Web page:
The problem with our search for our identity is that it usually begins at the wrong place: ourselves.
It seems odd, doesn’t it? That we would search for ourselves outside of ourselves? You’re probably assuming one of two things:
1. If you look for your identity outside of yourself, you’ll end up being a fake version of yourself.
2. It is so opposite of what the world tells us that you’re skeptical
There are countless books, social media influencers, blogs, and magazines dedicated to you finding yourself. They all contain exercises, questions, goals, meditations, and prayers that keep you inward focused as you try to find your “true” self.
I’ve had many conversations with identity-confused teenage friends as they’re caught in a whirlwind of changes in friendships, interests, schools, decisions, relationships, families, etc. Struggling with our identities is completely normal and should never be avoided, but we need to look to the right place to find answers to our identity questions.
A mirror is not the right place.
(Aren’t you kind of glad about that, though? Maybe not yet? Let’s keep going).
If we truly want to understand who we are, we need to understand who created us. He chose every feature of our personality and every physical attribute. He created us for a reason that doesn’t need to take a lifetime to discover. You are not an accident or some scientific reaction with no meaning.
You were created with purpose, on purpose, for a purpose.
I’m not sure where you stand with God or what you believe, but I challenge you to set aside what you know and see something new about God for the first time. You may struggle with belief in God, but what you’re craving is to know your identity. To know you were created with purpose, on purpose, for a purpose. So I challenge you to tune in and see what happens. This may just be what you’ve been longing for.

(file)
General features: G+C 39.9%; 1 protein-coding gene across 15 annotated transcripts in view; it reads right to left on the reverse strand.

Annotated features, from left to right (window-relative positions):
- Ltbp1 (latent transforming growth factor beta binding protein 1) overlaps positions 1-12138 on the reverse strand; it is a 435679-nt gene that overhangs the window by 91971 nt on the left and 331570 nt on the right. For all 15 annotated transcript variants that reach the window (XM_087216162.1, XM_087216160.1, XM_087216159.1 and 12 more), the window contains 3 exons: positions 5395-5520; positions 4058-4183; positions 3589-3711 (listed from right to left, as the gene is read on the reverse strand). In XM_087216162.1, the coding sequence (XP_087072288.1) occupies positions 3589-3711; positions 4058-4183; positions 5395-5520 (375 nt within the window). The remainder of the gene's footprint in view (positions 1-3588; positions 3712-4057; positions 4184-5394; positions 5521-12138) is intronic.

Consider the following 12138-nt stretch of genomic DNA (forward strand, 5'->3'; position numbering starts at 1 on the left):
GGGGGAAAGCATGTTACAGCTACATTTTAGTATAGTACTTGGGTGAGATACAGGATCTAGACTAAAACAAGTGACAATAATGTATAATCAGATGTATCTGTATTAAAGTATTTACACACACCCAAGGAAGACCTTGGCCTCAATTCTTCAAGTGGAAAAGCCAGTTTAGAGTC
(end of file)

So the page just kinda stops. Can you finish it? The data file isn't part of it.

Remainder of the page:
There are a lot of ways we can describe God, but it is important that we know the truth about Him. If we get this wrong, we’re sure to get lost on the wrong path in our search for identity.
So, here are a few things about him that we need to get straight before we understand him and his creation of us:
God is Not a Human
“God is not a man, that he might lie, or a son of man, that he might change his mind” (Numbers 23:19, CSB).
I’m not sure if you have been explicitly taught that God is a human, but many of us grow up believing God is a man with a beating heart and a brain, just like us. But God is not human. God is God. We often misunderstand the character of God because we’ve always consciously or sub-consciously thought of him in a human way.
We cannot take what we understand about people and use that to help us understand God. This is difficult to do because we understand things based on what we already know. When we hear that God is loving, we look at how the world portrays love and then assume that’s what God is like. Then we get confused when bad things happen because love is supposed to protect from bad things, right?
If we hear that God can be angry, we think of a stern or aggressive father and the way he displays his anger. We’re afraid of God or eventually find it a lot easier to just not believe.
When we hear that God is always there, but we don’t see him or feel him like we would if a human was always there, we assume he can’t be real. He must be far away.
But to understand God, we need to be ready to lay aside what we know to get to know the real God.
God is Holy
“Holy, holy, holy, is the Lord; the whole earth is filled with his glory!” (Isaiah 6:3, CSB).
Holy is a word that is tough to define for us because it can only be used to describe God (for now). Holy means sacred, divine, set apart, pure, perfect, or good. When we hear these words, especially “perfect,” we tend to think the wrong things.
We may picture someone who has a perfectly chisled body, is intelligent, has a #goals worthy relationship, and seems to have it all together. But our definition of holy cannot be determined by our picture of perfection. Our picture of perfection is most likely very wrong. Holiness is something else entirely and the more we get to know God, the more we understand this holiness. It’s a holiness that leaves us in awe of God—speechless and amazed.
God is the Creator
“In the beginning God created the heavens and the earth. . . So God created man in his own image; he created him in the image of God; he created them male and female” (Genesis 1:1,27, CSB).
God is the Creator. And while we also create because we are made in his image, we do not have the ability to create something out of nothing. Any scientist could tell you that. And yet, God created everything in existence out of nothing. Oh, and he did so by speaking it into existence.